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Why purchase this 1 oz Silver 1797-2018 United States John Adams Matte BU Medal?
Collectors who have a passion for American history are sure to love this Matte BU John Adams Silver Medal. The silver medal is among the first issued in a series that parallels the presidential bronze medals that the US Mint has been issuing for years. Each piece was struck on a one ounce planchet of .999 fine silver. Your piece will arrive in GEM BU condition.
Striking John Adams Design
This new medal gets its designs from the bronze presidential medal that the US Mint has previously produced. A right-side portrait of John Adams, the second President of the United States is on the obverse. He is depicted as a powerful figure with a stern countenance. His name and title, "JOHN ADAMS PRESIDENT OF THE U. S.," are inscribed along the rim. Joining them is the year of his inauguration, "A. D. 1797."
The reverse bears a dual design. One consists of a crossed tomahawk and peace pipe. The other is of two hands shaking. One wrist has a cuff on which there are three stripes with buttons, and each button bears an American eagle. The other wrist is bare. The only inscription on this side reads, "PEACE AND FRIENDSHIP."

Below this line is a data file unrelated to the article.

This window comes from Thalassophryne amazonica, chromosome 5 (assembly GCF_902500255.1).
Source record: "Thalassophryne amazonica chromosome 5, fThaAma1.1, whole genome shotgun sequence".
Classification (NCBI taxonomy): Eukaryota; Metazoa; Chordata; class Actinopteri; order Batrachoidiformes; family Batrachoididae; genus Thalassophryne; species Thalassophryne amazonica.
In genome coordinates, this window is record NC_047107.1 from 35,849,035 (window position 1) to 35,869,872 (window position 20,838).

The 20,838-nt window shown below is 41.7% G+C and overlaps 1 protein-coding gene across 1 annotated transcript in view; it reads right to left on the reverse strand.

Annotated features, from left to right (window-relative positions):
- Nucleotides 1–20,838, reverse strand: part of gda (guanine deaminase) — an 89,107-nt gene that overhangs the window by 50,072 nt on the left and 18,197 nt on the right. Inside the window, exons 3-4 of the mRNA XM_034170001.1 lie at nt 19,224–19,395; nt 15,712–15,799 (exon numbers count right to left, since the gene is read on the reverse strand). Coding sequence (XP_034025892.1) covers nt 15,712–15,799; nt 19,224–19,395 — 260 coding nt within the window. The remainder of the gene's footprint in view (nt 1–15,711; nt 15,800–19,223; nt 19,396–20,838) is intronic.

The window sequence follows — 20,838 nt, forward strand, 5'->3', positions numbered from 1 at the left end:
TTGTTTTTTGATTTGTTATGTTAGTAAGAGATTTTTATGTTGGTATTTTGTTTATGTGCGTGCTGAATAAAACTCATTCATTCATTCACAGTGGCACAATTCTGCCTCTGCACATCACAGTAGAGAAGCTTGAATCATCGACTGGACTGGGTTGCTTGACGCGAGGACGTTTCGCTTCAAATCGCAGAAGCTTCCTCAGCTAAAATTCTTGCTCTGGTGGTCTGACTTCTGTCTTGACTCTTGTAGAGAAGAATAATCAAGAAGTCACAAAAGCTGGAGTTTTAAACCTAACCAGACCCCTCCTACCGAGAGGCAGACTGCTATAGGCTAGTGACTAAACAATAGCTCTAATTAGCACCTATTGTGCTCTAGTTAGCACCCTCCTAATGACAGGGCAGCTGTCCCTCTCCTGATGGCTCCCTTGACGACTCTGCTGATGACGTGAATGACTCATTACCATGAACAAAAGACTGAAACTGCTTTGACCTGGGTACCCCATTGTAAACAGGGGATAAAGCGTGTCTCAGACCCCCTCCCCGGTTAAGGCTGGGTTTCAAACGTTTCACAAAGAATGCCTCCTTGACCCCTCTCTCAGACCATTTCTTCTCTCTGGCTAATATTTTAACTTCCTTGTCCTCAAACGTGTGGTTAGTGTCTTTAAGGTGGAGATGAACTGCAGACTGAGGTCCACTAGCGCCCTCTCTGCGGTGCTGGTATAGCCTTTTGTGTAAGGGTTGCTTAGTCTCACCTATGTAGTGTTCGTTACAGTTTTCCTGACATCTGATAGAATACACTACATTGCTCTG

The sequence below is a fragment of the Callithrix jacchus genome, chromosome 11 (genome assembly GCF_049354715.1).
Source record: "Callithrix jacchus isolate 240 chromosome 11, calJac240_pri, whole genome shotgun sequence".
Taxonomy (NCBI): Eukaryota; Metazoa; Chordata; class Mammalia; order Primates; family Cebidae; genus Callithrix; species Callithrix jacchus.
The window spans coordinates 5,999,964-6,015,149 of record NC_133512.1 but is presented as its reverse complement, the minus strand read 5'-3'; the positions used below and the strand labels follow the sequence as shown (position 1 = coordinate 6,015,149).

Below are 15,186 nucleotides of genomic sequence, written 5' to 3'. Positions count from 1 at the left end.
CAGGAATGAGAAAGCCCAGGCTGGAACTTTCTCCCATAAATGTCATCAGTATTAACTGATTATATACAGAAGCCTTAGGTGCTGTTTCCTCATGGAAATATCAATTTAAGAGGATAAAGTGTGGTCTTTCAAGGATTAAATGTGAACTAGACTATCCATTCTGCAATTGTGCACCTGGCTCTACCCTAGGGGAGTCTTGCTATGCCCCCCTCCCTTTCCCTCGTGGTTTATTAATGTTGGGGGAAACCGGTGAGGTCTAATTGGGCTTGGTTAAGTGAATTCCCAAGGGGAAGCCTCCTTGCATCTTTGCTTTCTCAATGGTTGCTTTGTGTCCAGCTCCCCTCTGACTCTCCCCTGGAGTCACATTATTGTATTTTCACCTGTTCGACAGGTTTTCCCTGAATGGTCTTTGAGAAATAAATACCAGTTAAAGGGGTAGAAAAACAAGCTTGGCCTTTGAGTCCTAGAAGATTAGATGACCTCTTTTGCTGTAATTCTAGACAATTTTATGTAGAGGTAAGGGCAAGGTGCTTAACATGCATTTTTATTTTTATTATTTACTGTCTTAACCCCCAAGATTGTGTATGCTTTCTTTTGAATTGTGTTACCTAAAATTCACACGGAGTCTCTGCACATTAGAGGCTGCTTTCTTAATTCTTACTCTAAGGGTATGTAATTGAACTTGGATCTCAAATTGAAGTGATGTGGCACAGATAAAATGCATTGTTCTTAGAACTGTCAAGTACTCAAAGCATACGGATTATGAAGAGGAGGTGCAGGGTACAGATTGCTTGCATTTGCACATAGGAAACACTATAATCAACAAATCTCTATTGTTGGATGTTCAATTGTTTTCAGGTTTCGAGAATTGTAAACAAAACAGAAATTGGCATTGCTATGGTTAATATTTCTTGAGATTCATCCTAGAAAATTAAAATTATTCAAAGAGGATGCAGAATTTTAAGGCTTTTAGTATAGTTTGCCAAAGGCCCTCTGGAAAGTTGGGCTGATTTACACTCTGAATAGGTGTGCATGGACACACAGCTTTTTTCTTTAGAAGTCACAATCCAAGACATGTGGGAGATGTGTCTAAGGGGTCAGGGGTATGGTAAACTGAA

Add this Matte BU 1797-2018 United States John Adams 1 oz Silver Medal to your collection today.
This 1797-2018 United States Presidential Medal John Adams 1 oz Silver Matte Medal GEM BU is proudly minted by the U.S. Mint. The United States Mint was founded in 1792 and manufactures circulating, collectible, and bullion coinage.
|Year of Issue:||1797-2018|
|Display Weight:||1 oz|
|Weight in Grams:||31.1035 g|
|Weight in Ounces:||1 oz|
|Obverse Design:||John Adams Portrait|
|Reverse Design:||Peace and Friendship|
In 2016, the First Spouse and Presidential Dollar coin series, which both began in 2007, ended with coins for President Ronald Reagan and Nancy Reagan, that changes in 2020.
There are three different places where a discussion of presidents and U.S. coinage could start: with George Washington and Lady Liberty, with Thomas Jefferson and William McKinley, or with Abraham Lincoln. As we will see, a lot depends on what “circulating” means and what a “commemorative” is, and deciding what actually counts!